'It weakens the product': NRL commentator rubbishes State of Origin eligibility rules
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The eligibility rules for the State of Origin became a hot topic of conversation last year with some of the game’s stars representing countries such as Samoa and Tonga at the World Cup.
The guidelines for eligibility currently state that no player representing a ‘Tier 1’ nation can play in the series, regardless of how long they may have lived in their respective state.
Currently, a ‘Tier 1’ team only references New Zealand or England.
However, recently there was talk of Samoa and Tonga potentially being elevated to tier one - especially based on the former making it all the way to the World Cup final.
That would unfortunately mean some of the game’s brightest stars such as Brian To’o, Junior Paulo, and Jarome Luai would be forced to choose between their country or their state.
NRL reporter Jake Duke appeared on the SPORTbible Daily podcast to discuss the potential changes and how they could ‘dilute’ the game in the future.
He said: “I feel like you’re starting to dilute the product where you’re not getting the best guys that are no longer playing State of Origin.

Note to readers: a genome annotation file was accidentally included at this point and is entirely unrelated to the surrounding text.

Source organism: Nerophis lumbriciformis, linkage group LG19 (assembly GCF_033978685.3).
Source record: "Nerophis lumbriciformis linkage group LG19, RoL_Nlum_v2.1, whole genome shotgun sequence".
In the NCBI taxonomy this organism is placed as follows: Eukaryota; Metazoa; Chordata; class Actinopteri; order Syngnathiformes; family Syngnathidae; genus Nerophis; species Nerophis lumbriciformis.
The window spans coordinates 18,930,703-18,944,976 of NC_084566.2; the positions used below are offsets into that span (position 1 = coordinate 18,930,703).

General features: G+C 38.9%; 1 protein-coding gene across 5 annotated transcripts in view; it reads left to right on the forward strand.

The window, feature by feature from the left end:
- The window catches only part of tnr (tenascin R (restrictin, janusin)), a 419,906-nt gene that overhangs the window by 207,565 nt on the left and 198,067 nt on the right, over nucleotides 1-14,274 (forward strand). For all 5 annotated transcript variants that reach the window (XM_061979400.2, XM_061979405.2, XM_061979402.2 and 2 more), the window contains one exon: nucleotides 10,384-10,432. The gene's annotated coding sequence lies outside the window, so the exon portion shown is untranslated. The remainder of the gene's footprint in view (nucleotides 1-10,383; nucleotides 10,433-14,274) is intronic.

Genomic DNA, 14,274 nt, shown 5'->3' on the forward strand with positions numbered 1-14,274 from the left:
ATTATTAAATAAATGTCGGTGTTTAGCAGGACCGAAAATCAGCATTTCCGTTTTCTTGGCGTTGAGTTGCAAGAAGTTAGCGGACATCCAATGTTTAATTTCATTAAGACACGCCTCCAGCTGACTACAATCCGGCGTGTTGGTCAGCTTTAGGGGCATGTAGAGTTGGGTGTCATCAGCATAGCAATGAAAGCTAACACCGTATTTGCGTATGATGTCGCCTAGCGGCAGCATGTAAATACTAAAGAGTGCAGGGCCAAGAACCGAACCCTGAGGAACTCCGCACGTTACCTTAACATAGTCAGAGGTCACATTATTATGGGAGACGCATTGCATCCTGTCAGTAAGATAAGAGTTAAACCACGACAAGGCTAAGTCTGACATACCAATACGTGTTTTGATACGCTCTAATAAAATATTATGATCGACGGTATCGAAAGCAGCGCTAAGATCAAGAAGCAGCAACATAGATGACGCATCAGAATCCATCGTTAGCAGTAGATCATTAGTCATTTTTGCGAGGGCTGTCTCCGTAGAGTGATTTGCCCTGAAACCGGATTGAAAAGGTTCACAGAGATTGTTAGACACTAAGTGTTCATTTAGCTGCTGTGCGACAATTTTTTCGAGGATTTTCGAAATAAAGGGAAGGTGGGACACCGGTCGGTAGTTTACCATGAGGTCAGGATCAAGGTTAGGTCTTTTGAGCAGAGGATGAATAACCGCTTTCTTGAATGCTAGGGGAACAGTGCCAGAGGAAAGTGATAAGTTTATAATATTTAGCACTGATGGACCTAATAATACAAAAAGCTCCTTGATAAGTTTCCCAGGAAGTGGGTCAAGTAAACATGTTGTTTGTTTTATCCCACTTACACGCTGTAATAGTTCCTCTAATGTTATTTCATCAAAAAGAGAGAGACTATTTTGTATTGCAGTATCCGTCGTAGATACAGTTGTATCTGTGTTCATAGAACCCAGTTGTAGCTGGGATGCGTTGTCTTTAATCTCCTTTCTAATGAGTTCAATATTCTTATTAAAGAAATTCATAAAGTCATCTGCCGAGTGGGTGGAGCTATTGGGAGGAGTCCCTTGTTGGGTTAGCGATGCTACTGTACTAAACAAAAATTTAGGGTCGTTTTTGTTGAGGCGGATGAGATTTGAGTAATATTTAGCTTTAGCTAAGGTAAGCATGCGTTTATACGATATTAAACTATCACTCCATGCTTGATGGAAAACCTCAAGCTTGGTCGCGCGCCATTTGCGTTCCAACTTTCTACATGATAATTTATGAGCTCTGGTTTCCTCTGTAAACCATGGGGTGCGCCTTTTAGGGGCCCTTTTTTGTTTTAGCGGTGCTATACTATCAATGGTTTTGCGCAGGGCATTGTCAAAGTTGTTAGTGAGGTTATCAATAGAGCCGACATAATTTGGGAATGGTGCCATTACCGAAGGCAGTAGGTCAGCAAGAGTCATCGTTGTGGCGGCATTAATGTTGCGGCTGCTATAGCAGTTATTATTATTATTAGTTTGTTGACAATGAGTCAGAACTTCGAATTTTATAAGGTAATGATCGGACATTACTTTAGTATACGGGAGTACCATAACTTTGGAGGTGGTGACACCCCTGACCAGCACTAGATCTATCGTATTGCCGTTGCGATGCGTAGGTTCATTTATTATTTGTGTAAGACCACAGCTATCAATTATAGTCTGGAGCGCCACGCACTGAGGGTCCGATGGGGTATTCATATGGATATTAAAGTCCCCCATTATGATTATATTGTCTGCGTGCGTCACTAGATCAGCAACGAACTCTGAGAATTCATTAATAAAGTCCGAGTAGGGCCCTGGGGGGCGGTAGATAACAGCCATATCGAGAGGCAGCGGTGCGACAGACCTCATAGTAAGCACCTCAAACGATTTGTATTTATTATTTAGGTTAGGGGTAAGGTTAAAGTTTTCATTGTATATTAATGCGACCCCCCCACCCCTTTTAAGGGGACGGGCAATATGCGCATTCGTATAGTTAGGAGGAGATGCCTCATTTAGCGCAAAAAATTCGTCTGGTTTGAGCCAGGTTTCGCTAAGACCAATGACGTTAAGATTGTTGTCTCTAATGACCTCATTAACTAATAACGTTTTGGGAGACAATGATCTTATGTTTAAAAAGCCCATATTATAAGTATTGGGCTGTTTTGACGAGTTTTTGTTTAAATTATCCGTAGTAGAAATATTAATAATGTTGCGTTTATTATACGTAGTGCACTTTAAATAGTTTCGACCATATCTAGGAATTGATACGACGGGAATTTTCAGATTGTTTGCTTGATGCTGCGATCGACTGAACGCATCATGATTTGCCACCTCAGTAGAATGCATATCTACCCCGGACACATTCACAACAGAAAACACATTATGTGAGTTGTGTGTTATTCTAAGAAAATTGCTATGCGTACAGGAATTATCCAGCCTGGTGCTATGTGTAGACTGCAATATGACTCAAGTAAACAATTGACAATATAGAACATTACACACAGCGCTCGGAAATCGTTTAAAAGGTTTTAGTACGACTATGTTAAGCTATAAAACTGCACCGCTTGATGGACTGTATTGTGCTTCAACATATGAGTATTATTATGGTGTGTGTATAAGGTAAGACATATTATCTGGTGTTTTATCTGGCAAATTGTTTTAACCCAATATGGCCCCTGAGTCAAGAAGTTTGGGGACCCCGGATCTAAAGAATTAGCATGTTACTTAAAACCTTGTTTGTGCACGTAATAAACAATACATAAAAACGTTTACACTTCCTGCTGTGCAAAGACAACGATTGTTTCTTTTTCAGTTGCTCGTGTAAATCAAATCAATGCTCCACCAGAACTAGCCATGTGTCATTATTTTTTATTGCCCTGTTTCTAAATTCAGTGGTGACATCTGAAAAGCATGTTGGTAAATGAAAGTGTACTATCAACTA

“Is State of Origin not your showpiece in 10 years? Because your best players aren’t playing it.”
The Fox League commentator compared the eligibility of Melbourne Storm star Jahrome Hughes and Penrtih’s Luai, and why he believes the current rules don’t make sense.
He continued: “Jahrome Hughes plays for New Zealand because he was Kiwi-born, but he can’t play for Queensland, even though he grew up in Queensland.
“Jarome Luai, born in Australia, has Samoan heritage, but he can play for Samoa and can play for New South Wales”
Adding: “If I’m Queensland, I’m sitting there thinking ‘well, why can’t I pick Jarome Hughes because you can pick Jarome Luai?’
“Why does Samoa get more of an advantage than New Zealand, when they’re beating New Zealand?”
Rather than upgrade Samoa to ‘Tier 1’ he believes the rules should get rid of tiers altogether, and instead base it on how long a player spent or played in New South Wales or Queensland when growing up.
Duke continued: “All it does is strengthen your Origin and it strengthens your international game.
“I think it’s a no-brainer, and I just think people need ot adapt to what the game is now, compared to what it was in the 80s.
“You can’t just say ‘ah it’s a tryout for the Australia team’ because it’s not.
“It’s a separate product on its own, and you’ll see guys play for the Australia team who won’t play Origin - look at Josh Addo Carr.
“The growth in rugby league comes is in the international game and it comes in the [Pacific] Islands."
Featured Image Credit: NRL/Supplied.
Topics: NRL, Australia, Rugby League